Moon of Alabama

One afternoon my boyfriend and I were out on a walk with Bodie and he started talking about Montgomery, Alabama. How it was an up and coming city of the south and that there was a lot of booming businesses and a lot of potential for career moves. I remember I shrugged it off and said “wasn’t Jefferson Davis inaugurated in Montgomery?” He didn’t know. But turns out Davis was. It was the first Capitol of the confederacy.

Just days later I looked on NCAA marketplace to see what jobs were beginning to be posted because toward the end of lacrosse season you begin to see the job carousel. The lacrosse world is very small and usually if there’s a surprise opening you can get the back story to it in just two phone calls. Gossip spreads quickly. But there it was, a school I had heard of once before and it was located in Montgomery, Alabama. The place that so arbitrarily came up in conversation less than a week before. I clicked on the school’s link and I was intrigued.

A week later I decided to apply.

Three days after I sent my resume I had a phone interview with a man in Atlanta about the college. His wife worked at Emory. George’s initial surgery to remove the tumor was at the Emory hospital. I couldn’t shake that this whole thing manifested so quickly and was more than just a coincidence.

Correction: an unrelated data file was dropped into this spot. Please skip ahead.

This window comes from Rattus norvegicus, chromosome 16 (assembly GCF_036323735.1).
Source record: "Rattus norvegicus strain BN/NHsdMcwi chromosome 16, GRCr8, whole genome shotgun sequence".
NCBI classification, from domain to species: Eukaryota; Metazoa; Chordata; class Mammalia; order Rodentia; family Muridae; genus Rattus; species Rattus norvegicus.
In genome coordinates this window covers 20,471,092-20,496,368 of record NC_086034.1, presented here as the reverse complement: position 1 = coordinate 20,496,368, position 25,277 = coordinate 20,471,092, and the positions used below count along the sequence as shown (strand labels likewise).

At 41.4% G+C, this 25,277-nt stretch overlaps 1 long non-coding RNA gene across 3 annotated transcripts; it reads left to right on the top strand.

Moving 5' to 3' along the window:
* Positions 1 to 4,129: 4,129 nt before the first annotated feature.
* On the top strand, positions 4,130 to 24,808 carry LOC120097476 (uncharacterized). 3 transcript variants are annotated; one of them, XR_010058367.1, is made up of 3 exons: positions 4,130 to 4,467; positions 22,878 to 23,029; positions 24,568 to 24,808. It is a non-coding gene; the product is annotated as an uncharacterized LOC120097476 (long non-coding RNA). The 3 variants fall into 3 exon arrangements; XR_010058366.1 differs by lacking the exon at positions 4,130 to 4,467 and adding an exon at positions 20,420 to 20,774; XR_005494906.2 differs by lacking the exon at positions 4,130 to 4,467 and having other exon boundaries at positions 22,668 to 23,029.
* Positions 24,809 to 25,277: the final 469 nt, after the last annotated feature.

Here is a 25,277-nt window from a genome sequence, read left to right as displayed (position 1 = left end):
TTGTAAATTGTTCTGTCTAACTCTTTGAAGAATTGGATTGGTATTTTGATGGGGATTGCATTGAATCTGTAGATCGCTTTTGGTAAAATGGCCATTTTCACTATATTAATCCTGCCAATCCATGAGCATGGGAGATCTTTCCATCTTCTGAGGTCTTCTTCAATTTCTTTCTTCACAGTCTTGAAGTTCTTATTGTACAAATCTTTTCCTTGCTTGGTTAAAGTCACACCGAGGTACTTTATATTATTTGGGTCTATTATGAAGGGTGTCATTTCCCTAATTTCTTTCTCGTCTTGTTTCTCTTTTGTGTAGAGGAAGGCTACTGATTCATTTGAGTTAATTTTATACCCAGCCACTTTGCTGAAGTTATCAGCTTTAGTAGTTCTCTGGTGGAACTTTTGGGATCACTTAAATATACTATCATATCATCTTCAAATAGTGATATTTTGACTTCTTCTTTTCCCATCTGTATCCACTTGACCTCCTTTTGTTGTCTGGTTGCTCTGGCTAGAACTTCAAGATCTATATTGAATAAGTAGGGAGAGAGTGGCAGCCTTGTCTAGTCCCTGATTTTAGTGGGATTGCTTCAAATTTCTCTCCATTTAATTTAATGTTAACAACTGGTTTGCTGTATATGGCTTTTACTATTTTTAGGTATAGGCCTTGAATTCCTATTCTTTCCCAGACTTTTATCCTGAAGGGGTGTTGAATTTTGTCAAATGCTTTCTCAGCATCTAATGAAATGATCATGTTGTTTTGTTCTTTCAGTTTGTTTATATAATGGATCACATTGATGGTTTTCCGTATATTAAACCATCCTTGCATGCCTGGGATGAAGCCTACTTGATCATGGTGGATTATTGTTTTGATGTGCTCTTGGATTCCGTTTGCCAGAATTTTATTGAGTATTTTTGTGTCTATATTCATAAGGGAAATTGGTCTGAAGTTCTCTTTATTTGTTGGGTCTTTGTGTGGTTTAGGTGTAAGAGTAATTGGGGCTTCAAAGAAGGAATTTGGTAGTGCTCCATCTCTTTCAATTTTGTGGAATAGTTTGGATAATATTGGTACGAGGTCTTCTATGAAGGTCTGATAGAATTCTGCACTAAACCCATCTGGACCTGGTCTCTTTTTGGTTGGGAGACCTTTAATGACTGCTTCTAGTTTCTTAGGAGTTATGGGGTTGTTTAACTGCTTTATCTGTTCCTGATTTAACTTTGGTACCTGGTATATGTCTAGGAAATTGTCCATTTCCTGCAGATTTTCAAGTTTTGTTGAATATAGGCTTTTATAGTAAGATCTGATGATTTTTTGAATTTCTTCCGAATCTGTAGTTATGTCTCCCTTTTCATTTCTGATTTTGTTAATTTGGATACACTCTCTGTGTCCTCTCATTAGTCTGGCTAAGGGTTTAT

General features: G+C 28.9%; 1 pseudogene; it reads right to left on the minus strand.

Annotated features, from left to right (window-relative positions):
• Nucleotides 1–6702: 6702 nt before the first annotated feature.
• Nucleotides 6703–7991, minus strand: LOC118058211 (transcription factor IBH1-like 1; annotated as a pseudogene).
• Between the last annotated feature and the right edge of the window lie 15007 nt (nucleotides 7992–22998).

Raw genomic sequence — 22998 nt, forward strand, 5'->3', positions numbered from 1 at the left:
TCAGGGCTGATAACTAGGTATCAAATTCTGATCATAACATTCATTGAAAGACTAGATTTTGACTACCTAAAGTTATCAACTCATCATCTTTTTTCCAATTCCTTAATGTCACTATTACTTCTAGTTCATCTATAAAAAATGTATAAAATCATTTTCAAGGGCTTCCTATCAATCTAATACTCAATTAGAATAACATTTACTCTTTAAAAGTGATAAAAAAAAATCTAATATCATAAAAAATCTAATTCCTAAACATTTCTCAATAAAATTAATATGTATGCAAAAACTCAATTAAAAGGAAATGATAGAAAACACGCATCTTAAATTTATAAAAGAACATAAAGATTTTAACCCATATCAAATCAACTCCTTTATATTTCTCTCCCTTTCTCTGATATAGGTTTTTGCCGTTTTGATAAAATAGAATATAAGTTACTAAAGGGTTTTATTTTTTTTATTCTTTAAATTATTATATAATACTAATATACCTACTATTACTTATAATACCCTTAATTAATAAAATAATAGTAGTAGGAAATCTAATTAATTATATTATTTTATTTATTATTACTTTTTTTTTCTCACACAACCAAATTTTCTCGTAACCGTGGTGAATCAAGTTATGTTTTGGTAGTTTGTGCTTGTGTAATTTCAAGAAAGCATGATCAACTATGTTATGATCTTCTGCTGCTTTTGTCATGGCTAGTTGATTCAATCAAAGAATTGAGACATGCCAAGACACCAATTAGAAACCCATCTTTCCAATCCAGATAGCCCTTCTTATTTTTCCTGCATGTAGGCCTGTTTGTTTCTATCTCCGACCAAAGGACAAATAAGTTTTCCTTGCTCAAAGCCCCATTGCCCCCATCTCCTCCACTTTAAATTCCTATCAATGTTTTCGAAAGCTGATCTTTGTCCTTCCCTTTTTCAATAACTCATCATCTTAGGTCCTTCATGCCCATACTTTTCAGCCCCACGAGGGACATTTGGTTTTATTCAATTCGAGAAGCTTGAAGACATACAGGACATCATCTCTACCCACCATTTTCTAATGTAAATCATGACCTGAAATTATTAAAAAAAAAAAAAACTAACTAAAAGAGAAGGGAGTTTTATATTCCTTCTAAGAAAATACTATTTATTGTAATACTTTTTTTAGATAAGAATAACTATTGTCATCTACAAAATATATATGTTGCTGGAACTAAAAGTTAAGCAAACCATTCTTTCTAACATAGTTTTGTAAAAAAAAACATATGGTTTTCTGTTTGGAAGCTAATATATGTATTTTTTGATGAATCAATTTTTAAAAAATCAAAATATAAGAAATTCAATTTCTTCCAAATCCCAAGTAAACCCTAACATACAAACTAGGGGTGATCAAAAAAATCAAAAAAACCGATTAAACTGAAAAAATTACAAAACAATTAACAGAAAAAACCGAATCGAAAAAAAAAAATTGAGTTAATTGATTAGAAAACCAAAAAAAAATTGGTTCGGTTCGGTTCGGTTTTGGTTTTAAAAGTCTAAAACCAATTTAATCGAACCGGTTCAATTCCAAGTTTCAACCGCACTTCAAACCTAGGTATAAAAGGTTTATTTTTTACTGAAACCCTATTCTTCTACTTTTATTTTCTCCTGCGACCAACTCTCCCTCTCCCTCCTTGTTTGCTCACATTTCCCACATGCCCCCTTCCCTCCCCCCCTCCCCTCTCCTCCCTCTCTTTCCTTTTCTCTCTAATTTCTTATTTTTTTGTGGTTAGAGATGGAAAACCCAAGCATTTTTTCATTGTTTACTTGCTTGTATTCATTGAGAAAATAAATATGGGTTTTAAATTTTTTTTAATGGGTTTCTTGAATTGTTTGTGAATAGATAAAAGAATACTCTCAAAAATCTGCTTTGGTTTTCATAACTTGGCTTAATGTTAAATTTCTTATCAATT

I set up my on campus interview and I was in Alabama on what would have been 20 months married. The school was small and quaint. Something you would see in an ABC Family television show. Brick buildings, massive football stadium on one side of the campus and a baseball field and tennis courts on the other. And in the middle of campus there was a small quarter mile long park. Flush with green and the shadows of the trees were like lacework on the paved path. It was beautiful and nothing I was anticipating. The following day I was offered the job.

It has been less than 2 years since George passed. I feel myself aching to move and experience what is out there. I’ve always wanted to live south because in college when I was learning about southern history it felt like a distant world. Even when George was alive I talked about how I wanted to move with him to Texas if his work ever decided to relocate him. Well this isn’t Texas but I think George has given me the push to take a risk and have me live the way I dreamed of.

Ill be moving to Alabama this summer and taking over the Huntingdon Women’s Lacrosse Program. It’s my next adventure and I cannot wait to live in a place I’ve read so much about and be around people who actually know who William Yancey is.

My time at Drew was so special and the unconditional love and support I received during my darkest days has given me strength to want to continue living. The people I’ve met here in New Jersey have impacted my life and will have a special place in my memories. image